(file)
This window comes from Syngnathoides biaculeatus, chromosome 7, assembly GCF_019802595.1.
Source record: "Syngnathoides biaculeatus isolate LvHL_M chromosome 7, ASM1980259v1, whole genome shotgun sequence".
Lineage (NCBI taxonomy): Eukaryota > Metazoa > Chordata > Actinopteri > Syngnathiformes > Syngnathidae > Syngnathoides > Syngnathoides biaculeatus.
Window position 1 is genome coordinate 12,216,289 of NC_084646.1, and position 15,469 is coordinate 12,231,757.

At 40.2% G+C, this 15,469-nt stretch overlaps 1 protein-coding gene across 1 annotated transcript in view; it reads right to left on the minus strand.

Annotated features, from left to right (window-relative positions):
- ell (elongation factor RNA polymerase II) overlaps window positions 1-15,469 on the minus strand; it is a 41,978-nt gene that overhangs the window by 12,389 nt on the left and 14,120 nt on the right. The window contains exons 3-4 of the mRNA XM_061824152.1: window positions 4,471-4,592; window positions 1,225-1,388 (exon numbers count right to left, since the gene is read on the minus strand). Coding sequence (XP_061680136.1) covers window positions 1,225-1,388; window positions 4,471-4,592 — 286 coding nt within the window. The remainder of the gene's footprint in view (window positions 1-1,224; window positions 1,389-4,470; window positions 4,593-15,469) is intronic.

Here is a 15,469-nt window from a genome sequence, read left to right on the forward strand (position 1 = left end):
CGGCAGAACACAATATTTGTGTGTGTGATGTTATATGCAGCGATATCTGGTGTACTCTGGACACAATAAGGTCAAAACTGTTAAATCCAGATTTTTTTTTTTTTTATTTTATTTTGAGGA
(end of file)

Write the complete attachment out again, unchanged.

This window comes from Syngnathoides biaculeatus, chromosome 7, assembly GCF_019802595.1.
Source record: "Syngnathoides biaculeatus isolate LvHL_M chromosome 7, ASM1980259v1, whole genome shotgun sequence".
Lineage (NCBI taxonomy): Eukaryota > Metazoa > Chordata > Actinopteri > Syngnathiformes > Syngnathidae > Syngnathoides > Syngnathoides biaculeatus.
Window position 1 is genome coordinate 12,216,289 of NC_084646.1, and position 15,469 is coordinate 12,231,757.

At 40.2% G+C, this 15,469-nt stretch overlaps 1 protein-coding gene across 1 annotated transcript in view; it reads right to left on the minus strand.

Annotated features, from left to right (window-relative positions):
- ell (elongation factor RNA polymerase II) overlaps window positions 1-15,469 on the minus strand; it is a 41,978-nt gene that overhangs the window by 12,389 nt on the left and 14,120 nt on the right. The window contains exons 3-4 of the mRNA XM_061824152.1: window positions 4,471-4,592; window positions 1,225-1,388 (exon numbers count right to left, since the gene is read on the minus strand). Coding sequence (XP_061680136.1) covers window positions 1,225-1,388; window positions 4,471-4,592 — 286 coding nt within the window. The remainder of the gene's footprint in view (window positions 1-1,224; window positions 1,389-4,470; window positions 4,593-15,469) is intronic.

Here is a 15,469-nt window from a genome sequence, read left to right on the forward strand (position 1 = left end):
CGGCAGAACACAATATTTGTGTGTGTGATGTTATATGCAGCGATATCTGGTGTACTCTGGACACAATAAGGTCAAAACTGTTAAATCCAGATTTTTTTTTTTTTTATTTTATTTTGAGGA